Taboos (from the Polynesian tapu or tabu – ban) are negative prescriptions (categorical ban) on various people’s actions, breach of which shall result in appropriate sanctions. Taboos emerged and formed on the social, magical and religious basis during primitive society, in which they regulated and govern the lives of individuals and groups (family, clan, tribe, etc.)
The set of taboos imposed by priests and chiefs covered various aspects of life and language (prohibition to utter the names of dead people, spirits, gods, names of animals, etc.), people (women, warriors, rulers, etc.), human body and its parts, communication, sexual and marital relations, various forms and types of everyday life behavior (face covering, freedom of mouvement, etc.), food and drink, animals, plants, various objects and symbols of objects (land, weapons, amulets etc.), visiting certain places and many others.
According to the existing superstitions and traditions, the violations of the ban resulted in supernatural punishment (in the form of a cause of illness or death) and various social sanctions from the communities and their leaders. During primitive society and later, taboos played the role of a social control and regulation. In the process of their historical development, taboos transformed and came in a variety of representations (e.g., sin), values and norms (e.g., prohibition of portraying a man in Islamic culture, etc.), in morality, religion, law, and everyday life.
It is believed that taboo as a tradition was first observed in 1771 by J. Cook in Aboriginal Tonga (Polynesia) during his circumnavigation.
Among a number of concepts that explain the essential points of the origin, meaning and function of taboos, the greatest weight have: 1) magic (considering the ban as a negative form of practical magic that is different from witchcraft as positive forms of magic – Fraser et al.), 2), theological ( accounting taboos for “sacred laws” and restrictions associated with beliefs in supernatural beings – Taylor et al.), 3) psychological (psychoanalytic provides interpretation of taboos as an expression of ambivalent states and relationship, and emphasizes the role of taboos as a form of primitive morality and one of the “triggers of the civilization” – Freud et al.) 4) anthropological (which interprets taboos as a form of social control – Malinovsky et al.) and their different versions and combinations.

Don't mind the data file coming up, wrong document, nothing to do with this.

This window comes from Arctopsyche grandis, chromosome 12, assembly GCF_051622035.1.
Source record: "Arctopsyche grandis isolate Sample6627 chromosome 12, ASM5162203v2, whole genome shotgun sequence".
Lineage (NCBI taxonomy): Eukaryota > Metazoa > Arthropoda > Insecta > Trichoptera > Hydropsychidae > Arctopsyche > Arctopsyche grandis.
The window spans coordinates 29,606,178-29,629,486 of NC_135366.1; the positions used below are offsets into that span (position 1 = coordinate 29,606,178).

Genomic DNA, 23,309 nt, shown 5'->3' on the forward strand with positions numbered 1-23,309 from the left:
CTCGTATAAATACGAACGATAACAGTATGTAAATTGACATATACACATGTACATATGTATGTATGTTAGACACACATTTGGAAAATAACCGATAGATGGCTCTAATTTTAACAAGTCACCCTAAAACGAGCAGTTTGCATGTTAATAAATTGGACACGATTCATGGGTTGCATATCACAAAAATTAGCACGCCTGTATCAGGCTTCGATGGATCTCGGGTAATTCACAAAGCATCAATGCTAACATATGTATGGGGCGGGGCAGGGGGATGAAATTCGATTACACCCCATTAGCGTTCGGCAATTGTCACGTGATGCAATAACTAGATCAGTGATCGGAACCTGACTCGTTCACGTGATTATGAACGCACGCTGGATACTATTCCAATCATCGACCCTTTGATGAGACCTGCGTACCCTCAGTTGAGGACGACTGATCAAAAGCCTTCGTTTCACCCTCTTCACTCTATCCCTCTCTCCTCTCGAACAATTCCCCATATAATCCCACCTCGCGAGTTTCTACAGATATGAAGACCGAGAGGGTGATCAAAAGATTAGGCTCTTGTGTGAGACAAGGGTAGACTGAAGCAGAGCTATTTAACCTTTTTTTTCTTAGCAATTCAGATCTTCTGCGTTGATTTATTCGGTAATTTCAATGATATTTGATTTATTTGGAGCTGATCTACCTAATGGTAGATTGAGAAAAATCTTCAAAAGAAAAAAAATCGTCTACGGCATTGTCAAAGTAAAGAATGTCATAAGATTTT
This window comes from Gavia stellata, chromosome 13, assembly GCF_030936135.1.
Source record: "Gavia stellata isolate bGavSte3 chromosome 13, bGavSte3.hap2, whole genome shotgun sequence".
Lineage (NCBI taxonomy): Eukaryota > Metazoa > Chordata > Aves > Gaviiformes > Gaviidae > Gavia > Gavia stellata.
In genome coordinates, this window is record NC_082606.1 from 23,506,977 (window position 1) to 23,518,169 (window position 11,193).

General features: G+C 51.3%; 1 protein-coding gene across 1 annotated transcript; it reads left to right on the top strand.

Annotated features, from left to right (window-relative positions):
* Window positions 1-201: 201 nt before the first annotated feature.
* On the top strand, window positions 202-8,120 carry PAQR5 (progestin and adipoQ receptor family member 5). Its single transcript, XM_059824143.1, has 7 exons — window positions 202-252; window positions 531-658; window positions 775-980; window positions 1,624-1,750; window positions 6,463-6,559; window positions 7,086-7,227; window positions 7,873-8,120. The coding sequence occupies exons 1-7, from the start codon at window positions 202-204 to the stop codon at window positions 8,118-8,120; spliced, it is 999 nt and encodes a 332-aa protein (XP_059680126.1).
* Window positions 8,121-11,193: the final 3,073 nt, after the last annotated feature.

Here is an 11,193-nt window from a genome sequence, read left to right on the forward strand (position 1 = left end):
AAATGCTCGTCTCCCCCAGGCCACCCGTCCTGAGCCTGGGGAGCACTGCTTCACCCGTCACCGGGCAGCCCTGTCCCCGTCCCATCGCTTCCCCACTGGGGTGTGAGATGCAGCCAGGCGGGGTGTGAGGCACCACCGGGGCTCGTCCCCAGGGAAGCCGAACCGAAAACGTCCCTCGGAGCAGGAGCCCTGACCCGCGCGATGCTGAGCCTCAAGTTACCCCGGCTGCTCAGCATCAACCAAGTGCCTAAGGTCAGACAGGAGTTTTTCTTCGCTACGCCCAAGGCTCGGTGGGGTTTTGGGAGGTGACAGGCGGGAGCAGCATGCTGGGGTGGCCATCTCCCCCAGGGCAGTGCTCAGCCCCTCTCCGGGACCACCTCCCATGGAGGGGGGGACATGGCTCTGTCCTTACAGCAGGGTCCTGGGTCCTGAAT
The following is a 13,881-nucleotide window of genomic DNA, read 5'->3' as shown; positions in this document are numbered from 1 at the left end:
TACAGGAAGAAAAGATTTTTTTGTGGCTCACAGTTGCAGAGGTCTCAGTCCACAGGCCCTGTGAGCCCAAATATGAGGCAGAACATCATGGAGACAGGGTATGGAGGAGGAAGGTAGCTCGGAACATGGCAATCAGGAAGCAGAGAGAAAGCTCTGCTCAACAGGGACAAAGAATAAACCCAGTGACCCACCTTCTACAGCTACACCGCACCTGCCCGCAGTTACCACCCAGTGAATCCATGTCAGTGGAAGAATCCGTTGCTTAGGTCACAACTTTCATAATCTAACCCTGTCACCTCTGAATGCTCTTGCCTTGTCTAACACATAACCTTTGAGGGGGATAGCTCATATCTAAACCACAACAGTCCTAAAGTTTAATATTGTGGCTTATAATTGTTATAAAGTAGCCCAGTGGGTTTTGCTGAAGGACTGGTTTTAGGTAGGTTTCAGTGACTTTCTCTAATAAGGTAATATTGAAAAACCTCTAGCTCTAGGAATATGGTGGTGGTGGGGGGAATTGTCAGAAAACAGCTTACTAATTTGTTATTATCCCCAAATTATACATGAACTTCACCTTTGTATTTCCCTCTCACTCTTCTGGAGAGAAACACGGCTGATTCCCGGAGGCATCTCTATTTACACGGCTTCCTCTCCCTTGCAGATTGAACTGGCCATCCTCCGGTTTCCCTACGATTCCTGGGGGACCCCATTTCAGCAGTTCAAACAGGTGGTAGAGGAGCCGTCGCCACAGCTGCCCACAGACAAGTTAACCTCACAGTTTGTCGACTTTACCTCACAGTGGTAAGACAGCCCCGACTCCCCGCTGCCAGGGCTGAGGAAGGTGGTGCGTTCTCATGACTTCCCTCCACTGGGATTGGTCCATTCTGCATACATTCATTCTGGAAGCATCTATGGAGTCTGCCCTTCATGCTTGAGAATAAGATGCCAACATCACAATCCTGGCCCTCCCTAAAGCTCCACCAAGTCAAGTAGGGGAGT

Those college and university students, who decided to devote their research projects to the subject, have to present their own theory on the emerging and evolving of the phenomenon. In their research proposals on taboos, they also will have to explain the functions these rules played in the primitive society.
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